Circlemakers.org? These guys have been making circles commercially since the 1990s. And what of it? Anybody could have done what they’ve done. Anybody can present themselves as a commercial circle maker for hire. If you have the skill. That’s the thing. These gentlemen have formidable circle making ability. It’s too easy to sit on the sidelines grumbling, rather like musicians whose band never got anywhere while a similarly styled outfit had great success. If you can do it, do it. If you can’t, shut up.

Having written all that, I can’t help but feel a resounding “so what?”

Two reasons – first off, if someone makes a profit from the subject, good luck to them. There are many others who have done so, past and present, who I notice are not the subject of RAPMT’s ire. Colin Andrews, for example, oft boasts of how many copies Circular Evidence sold, which no doubt netted him a decent sum. The Crop Circle Connector charge a fee to access their archives, sell DVDs, and are one of the most advert-heavy websites I’ve ever visited. That’s how things go. Some farmers have profited from circles on their land, too, and nobody has a quibble with that. I especially applaud those farmers who donate profits recieved from circles visitors to charitable causes.

Second reason – this is crop circles we’re talking about. A rather minor interest subject, with far fewer dedicated followers than most and certainly compared to 20 or 25 years ago. There simply isn’t a large enough audience there for somebody to make stacks of wonga.

“The circle makers aren’t making any money”, Matt Williams has previously carped (with the exception of the .org chaps, of course). Well why the hell should they? What they do is illegal. They choose to do it, for their own reasons, and once they leave the field at the end of a night’s work that circle doesn’t belong to them any more. It’s out in the world, for all to see and visit and do as they wish with and have their own opinions on. “It’s yours because it’s free”, the Diggers famously said. And that is how it should be with crop circles.

So there you go. Money doesn’t come in to it, except in the case of a handful of individuals who are obsessed with the subject. More to the point, are disgruntled that they never made any. Whether they lacked the ideas, or the nous, or the skills, it never happened. And that makes them bitter. They see profit everywhere. Especially where there isn’t any.

Miles Challett

Two More Sad Losses

Two more sad losses to the croppie community. Pat Delgado died on 23rd May 2009. John Michell died on 24th April 2009.

Delgado was one of the very first crop circle researchers, drawn in by a pattern in a Hampshire field in 1981 and enraptured and promoting the circles every which way he could. Author of Circular Evidence and Crop Circles: The latest Evidence and Crop Circles: Conclusive Evidence(the former two with Colin Andrews).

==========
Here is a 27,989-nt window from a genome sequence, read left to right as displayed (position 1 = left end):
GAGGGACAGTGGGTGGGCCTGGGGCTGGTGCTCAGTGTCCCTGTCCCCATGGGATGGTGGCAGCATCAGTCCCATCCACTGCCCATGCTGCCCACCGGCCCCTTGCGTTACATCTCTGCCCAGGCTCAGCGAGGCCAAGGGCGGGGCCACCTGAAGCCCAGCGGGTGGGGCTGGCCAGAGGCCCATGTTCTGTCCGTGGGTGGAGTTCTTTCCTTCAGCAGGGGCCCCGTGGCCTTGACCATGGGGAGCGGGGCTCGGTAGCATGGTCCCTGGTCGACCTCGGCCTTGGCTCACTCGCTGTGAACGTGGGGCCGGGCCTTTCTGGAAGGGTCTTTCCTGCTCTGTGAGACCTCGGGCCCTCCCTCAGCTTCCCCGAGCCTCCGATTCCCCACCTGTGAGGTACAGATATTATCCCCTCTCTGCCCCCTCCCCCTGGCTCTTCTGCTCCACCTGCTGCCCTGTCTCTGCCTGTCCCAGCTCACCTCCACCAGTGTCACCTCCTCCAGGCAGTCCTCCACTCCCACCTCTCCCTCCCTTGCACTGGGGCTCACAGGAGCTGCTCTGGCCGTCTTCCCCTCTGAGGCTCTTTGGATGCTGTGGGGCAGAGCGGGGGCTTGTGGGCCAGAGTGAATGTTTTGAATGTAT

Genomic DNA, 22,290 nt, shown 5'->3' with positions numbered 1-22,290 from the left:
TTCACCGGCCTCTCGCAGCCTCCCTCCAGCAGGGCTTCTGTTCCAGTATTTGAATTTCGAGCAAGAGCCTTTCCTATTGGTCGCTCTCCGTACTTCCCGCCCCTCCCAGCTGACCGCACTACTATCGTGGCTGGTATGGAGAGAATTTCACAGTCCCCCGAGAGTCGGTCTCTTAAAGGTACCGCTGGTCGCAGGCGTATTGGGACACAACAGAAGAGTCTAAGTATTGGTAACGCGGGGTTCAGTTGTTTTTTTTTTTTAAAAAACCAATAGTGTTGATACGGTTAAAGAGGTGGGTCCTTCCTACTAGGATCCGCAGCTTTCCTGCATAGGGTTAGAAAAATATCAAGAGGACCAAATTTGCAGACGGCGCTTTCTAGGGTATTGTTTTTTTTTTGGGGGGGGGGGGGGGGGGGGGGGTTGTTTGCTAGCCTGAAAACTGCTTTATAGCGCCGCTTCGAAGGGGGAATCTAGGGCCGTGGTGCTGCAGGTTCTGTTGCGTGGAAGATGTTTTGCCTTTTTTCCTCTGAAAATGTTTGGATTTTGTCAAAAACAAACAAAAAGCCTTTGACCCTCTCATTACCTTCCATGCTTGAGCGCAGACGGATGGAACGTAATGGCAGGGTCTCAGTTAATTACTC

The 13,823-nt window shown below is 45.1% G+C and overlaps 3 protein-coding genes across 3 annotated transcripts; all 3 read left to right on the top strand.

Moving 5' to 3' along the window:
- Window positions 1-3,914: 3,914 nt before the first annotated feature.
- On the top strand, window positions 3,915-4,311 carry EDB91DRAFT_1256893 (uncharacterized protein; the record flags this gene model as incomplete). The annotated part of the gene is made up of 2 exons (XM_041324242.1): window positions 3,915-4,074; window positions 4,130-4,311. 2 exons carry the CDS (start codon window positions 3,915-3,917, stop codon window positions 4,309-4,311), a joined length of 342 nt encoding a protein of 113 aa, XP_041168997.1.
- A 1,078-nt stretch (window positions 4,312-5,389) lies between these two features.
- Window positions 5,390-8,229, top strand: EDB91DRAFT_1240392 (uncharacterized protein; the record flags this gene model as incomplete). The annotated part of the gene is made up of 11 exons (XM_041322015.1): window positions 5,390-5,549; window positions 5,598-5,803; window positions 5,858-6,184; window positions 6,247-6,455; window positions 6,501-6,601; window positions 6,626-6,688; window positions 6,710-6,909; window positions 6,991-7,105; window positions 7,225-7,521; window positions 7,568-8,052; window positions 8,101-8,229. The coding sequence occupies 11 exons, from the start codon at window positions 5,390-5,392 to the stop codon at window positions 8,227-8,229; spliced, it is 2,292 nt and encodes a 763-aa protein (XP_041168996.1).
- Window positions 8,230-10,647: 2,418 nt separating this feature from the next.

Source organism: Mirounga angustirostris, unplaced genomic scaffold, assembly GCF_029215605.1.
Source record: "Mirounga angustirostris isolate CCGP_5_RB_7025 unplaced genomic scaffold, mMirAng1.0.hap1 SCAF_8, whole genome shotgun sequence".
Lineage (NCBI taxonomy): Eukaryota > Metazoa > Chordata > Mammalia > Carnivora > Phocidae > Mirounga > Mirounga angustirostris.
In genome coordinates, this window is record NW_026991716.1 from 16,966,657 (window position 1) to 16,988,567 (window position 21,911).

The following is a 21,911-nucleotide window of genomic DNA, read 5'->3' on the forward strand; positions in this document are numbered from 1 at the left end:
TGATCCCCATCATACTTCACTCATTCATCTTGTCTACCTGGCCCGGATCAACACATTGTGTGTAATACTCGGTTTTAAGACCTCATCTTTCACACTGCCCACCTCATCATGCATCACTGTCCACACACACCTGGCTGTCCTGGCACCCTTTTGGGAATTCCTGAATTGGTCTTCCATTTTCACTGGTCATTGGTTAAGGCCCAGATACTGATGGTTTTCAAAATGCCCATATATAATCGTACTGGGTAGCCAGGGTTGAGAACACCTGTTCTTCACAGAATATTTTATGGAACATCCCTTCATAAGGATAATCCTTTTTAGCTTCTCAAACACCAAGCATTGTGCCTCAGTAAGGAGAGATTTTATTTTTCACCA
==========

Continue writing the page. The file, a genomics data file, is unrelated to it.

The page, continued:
Michell… What can we say? Visionary, mythologist, gentleman.In purely cerealogical terms he was integral in the founding of the Centre For Crop Circle Studies, and the first editor of The Cerealogist, and his impact on crop circle study cannot be underestimated. Hell, his impact full stop cannot be underestimated. Readers seeking a suitable epigraph could do a lot worse than read his book The New View Over Atlantis. Therein will you find him, and will find his resonance.

Michell also penned our favourite circular quote, in Crooked Soley: A Crop Circle Revelation (a book co-authored with Allan Brown), which sums up the wonder of the circles and their appeal far more eloquently than we’d attempt to:

“We cannot conscientiously advise anyone to enter the murky world of crop circle research. If you choose to do so – at your own risk – you enter a world of magic. No one has ever spent a summer in the ancient, sacred heart of England, from Avebury to the Vale of Pewsey, where the light and atmosphere are intense and crop circles proliferate, without being changed by the experience. You meet the most remarkable people, and you partake in a process whereby the light of divine knowledge enters minds, and hearts are stirred by the beauty of crop circles in their chosen setting. If you need an addiction, this is the best one you could find.”

Best of addictions indeed.

Erik Beckjord, Jonathan Sherwood, David Kingston, and Paul Vigay, John Michell, Pat Delgado… that’s six major croppies gone in less than a year. We sincerely hope that “ambulance chaser” croppies and conspiracy kooks don’t seek a pattern in this (the first whiff of which seemed to follow the deaths of Vigay and Kingston, but we’re very glad that line of enquiry has since been discarded).

News Round-Up

Herewith a round-up of some of the cerealogical news that has come our way in the last month or so.